Nick Symmonds announced on Sunday night, via social media platform Twitter.com, that he had been left off of the U.S.A. roster for the World Championships later this month in Beijing.
Proud to have stood my ground and fought another battle for athletes' rights. A huge thank you to the media and fans for all your support.— Nick Symmonds (@NickSymmonds) August 10, 2015
That proof came in the form of a guest post for the Huffington Post in which he paints a (familiar) picture of the USATF as an intransigent organization concerned far more about profit than the sport. By now, we have all, of course, heard that the dispute--which Symmonds outlines in his post--concerned a clause in the USATF Statement of Conditions requiring athletes to wear Nike apparel in all "official team USA appearances," a term that USATF interprets in the broadest possible terms.
In an appearance on the FloTrack Track After Dark podcast last night, Simmonds clarified the reason he didn't sign the Statement of Conditions centered around a directive he received from USATF to not even pack non-Nike apparel for his trip to Beijing. The World Championships are not about a single brand or even a national organization; they are about the athletes. Reasonable track fans should be frustrated that the former, i.e. brands and a national organization, have stood in the way of the latter, i.e., Nick Symmonds, getting a chance to compete on the highest stage.
Symmonds is sponsored by Brooks, so signing that agreement would possibly conflict with his obligations to his sponsor. A number of other athletes who presumably have signed that agreement are also non-Nike athletes. Among those are Jenny Simpson, Leo Manzano and Robby Andrews. So, while Symmonds should be praised for standing up to Nike's hegemony over U.S. Track and Field, it is disappointing that no other athletes have joined him.
Sure, most anyone who is anyone has sent out a tweet or two of support for his resolve, but no one else has supported those sentiments with actions. Change clearly needs to be made at the USATF level with regards to sponsorship and revenue-sharing, as Symmonds outlines in his Huffington Post statement, but none of them will ever occur if he is left to fight this battle on his own. While it's nice to see someone stand up to USATF, it would be even nicer if others would join to give Symmonds's efforts a chance of succeeding.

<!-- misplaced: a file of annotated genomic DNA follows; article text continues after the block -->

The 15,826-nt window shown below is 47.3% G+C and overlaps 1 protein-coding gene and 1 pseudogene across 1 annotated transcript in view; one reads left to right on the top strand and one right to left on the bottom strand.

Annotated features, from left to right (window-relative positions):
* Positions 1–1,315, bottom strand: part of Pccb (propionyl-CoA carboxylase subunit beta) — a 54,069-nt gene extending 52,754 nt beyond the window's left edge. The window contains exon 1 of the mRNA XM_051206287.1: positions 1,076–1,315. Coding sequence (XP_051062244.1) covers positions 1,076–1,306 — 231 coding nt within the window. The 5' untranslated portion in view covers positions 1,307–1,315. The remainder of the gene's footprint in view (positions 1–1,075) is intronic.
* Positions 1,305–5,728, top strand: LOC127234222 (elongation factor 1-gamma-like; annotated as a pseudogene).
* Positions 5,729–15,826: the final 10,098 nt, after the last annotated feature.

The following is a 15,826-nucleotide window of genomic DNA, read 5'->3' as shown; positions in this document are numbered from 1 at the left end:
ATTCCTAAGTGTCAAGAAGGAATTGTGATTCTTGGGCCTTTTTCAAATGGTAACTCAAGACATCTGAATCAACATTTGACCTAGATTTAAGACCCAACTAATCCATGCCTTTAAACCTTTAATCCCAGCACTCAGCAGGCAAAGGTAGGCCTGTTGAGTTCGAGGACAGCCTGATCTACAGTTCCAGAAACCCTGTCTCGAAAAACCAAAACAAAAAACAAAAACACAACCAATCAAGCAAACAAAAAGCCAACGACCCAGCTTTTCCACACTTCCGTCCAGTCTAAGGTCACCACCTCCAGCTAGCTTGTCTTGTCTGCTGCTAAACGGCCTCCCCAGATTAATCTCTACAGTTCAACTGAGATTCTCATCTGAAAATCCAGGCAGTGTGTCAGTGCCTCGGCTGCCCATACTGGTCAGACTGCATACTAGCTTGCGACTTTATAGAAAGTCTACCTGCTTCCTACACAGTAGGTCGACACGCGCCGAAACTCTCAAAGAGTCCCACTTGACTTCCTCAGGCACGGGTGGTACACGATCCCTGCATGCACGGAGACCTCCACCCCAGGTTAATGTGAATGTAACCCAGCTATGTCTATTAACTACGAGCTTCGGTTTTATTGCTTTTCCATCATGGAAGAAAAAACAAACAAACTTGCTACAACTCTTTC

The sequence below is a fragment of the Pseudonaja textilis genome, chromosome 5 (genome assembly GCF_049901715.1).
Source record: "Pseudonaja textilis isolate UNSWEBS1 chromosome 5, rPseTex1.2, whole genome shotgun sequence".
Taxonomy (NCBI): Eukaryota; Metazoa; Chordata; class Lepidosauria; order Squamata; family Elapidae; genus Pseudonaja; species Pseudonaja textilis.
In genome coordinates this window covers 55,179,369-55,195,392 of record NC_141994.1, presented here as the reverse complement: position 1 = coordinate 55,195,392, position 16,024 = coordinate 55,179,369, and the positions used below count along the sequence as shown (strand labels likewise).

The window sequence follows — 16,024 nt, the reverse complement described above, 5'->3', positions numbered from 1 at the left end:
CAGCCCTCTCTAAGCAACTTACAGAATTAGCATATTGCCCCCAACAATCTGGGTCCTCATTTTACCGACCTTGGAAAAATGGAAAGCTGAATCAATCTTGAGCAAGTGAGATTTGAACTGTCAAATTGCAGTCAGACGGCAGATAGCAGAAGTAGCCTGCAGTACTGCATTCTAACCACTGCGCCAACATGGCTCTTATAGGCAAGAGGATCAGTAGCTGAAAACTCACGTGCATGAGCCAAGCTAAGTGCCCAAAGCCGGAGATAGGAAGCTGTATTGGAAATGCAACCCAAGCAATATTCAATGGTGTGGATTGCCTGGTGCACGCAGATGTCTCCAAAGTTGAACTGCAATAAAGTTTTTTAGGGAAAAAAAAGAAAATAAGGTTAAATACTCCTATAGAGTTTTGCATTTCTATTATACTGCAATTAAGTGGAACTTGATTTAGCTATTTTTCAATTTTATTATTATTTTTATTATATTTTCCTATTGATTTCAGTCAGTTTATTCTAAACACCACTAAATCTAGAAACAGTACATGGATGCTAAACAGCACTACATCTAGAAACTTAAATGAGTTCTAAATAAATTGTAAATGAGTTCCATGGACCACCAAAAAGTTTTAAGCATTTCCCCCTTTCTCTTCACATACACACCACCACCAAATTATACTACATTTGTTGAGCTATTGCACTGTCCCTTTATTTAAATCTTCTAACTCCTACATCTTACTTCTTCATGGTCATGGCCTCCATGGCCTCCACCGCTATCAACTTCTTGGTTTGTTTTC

2015 hasn't been the best season of Symmonds's career, but he still represented the United States's best hope at an 800 medal in Beijing. His strong kick typically plays well in more tactical championship races, particularly in preliminary rounds. Instead, he'll likely be staying home chewing RunGum and running beer miles instead of competing for a medal.
Symmonds has said that he will be in conversations with various lawyers to explore possible options. It's nearly certain we haven't heard the last from Symmonds on this matter, and perhaps we will still see him line up in a Team USA singlet in the 800m in Beijing.
AJEE WILSON OUT OF WORLD CHAMPIONSHIPS WITH INJURY
As if Symmonds's exclusion from Beijing wasn't enough of a blow to the U.S. hopes of medalling in the 800m, it was announced yesterday that Ajee Wilson, who holds the fastest 800m time by an American in 2015, has a tibial stress reaction and will not race in two weeks.
Wilson is the 3rd fastest 800m runner in the world in 2015 with her 1:57.87 time from the Pre Classic in May. The U.S. medal hopes in the Women's 800 now falls to Brenda Martinez, Alysia Montano, and Molly Beckwith-Ludlow. Ludlow, who will take the spot vacated by Wilson, actually has the 2nd fastest American time in the 800 (1:58.68) that she ran in July. She's the 6th-fastest woman in the event this year.